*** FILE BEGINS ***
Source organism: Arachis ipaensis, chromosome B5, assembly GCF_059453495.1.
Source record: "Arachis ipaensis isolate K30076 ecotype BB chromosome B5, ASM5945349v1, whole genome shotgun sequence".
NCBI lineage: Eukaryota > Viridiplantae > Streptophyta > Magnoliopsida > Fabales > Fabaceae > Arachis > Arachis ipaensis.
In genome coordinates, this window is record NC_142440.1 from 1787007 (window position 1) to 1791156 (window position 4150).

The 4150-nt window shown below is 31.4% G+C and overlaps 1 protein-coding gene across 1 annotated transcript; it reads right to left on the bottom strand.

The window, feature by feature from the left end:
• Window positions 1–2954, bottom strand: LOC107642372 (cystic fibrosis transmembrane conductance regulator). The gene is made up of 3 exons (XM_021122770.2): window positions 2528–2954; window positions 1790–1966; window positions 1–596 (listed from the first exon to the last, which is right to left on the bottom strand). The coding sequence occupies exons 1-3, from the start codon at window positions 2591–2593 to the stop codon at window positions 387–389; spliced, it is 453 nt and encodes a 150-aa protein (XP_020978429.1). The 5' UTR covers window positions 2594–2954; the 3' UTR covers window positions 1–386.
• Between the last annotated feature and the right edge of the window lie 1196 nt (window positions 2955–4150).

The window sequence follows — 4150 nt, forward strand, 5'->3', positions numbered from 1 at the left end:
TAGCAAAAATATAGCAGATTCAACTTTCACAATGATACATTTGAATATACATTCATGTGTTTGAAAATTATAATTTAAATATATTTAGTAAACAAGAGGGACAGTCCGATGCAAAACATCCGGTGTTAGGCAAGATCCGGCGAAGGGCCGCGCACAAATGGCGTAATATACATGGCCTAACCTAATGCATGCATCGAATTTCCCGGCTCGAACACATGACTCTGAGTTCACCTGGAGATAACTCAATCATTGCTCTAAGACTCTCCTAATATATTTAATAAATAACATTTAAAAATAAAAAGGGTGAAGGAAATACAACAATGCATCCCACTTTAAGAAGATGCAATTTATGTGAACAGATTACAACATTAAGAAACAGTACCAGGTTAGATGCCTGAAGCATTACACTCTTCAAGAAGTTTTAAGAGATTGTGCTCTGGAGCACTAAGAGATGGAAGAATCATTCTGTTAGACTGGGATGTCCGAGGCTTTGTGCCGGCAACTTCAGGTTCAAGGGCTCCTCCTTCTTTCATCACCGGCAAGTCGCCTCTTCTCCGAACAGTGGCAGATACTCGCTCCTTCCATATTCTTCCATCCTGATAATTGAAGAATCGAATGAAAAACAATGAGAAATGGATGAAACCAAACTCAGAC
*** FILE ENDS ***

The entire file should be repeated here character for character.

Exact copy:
Source organism: Arachis ipaensis, chromosome B5, assembly GCF_059453495.1.
Source record: "Arachis ipaensis isolate K30076 ecotype BB chromosome B5, ASM5945349v1, whole genome shotgun sequence".
NCBI lineage: Eukaryota > Viridiplantae > Streptophyta > Magnoliopsida > Fabales > Fabaceae > Arachis > Arachis ipaensis.
In genome coordinates, this window is record NC_142440.1 from 1787007 (window position 1) to 1791156 (window position 4150).

The 4150-nt window shown below is 31.4% G+C and overlaps 1 protein-coding gene across 1 annotated transcript; it reads right to left on the bottom strand.

The window, feature by feature from the left end:
• Window positions 1–2954, bottom strand: LOC107642372 (cystic fibrosis transmembrane conductance regulator). The gene is made up of 3 exons (XM_021122770.2): window positions 2528–2954; window positions 1790–1966; window positions 1–596 (listed from the first exon to the last, which is right to left on the bottom strand). The coding sequence occupies exons 1-3, from the start codon at window positions 2591–2593 to the stop codon at window positions 387–389; spliced, it is 453 nt and encodes a 150-aa protein (XP_020978429.1). The 5' UTR covers window positions 2594–2954; the 3' UTR covers window positions 1–386.
• Between the last annotated feature and the right edge of the window lie 1196 nt (window positions 2955–4150).

The window sequence follows — 4150 nt, forward strand, 5'->3', positions numbered from 1 at the left end:
TAGCAAAAATATAGCAGATTCAACTTTCACAATGATACATTTGAATATACATTCATGTGTTTGAAAATTATAATTTAAATATATTTAGTAAACAAGAGGGACAGTCCGATGCAAAACATCCGGTGTTAGGCAAGATCCGGCGAAGGGCCGCGCACAAATGGCGTAATATACATGGCCTAACCTAATGCATGCATCGAATTTCCCGGCTCGAACACATGACTCTGAGTTCACCTGGAGATAACTCAATCATTGCTCTAAGACTCTCCTAATATATTTAATAAATAACATTTAAAAATAAAAAGGGTGAAGGAAATACAACAATGCATCCCACTTTAAGAAGATGCAATTTATGTGAACAGATTACAACATTAAGAAACAGTACCAGGTTAGATGCCTGAAGCATTACACTCTTCAAGAAGTTTTAAGAGATTGTGCTCTGGAGCACTAAGAGATGGAAGAATCATTCTGTTAGACTGGGATGTCCGAGGCTTTGTGCCGGCAACTTCAGGTTCAAGGGCTCCTCCTTCTTTCATCACCGGCAAGTCGCCTCTTCTCCGAACAGTGGCAGATACTCGCTCCTTCCATATTCTTCCATCCTGATAATTGAAGAATCGAATGAAAAACAATGAGAAATGGATGAAACCAAACTCAGAC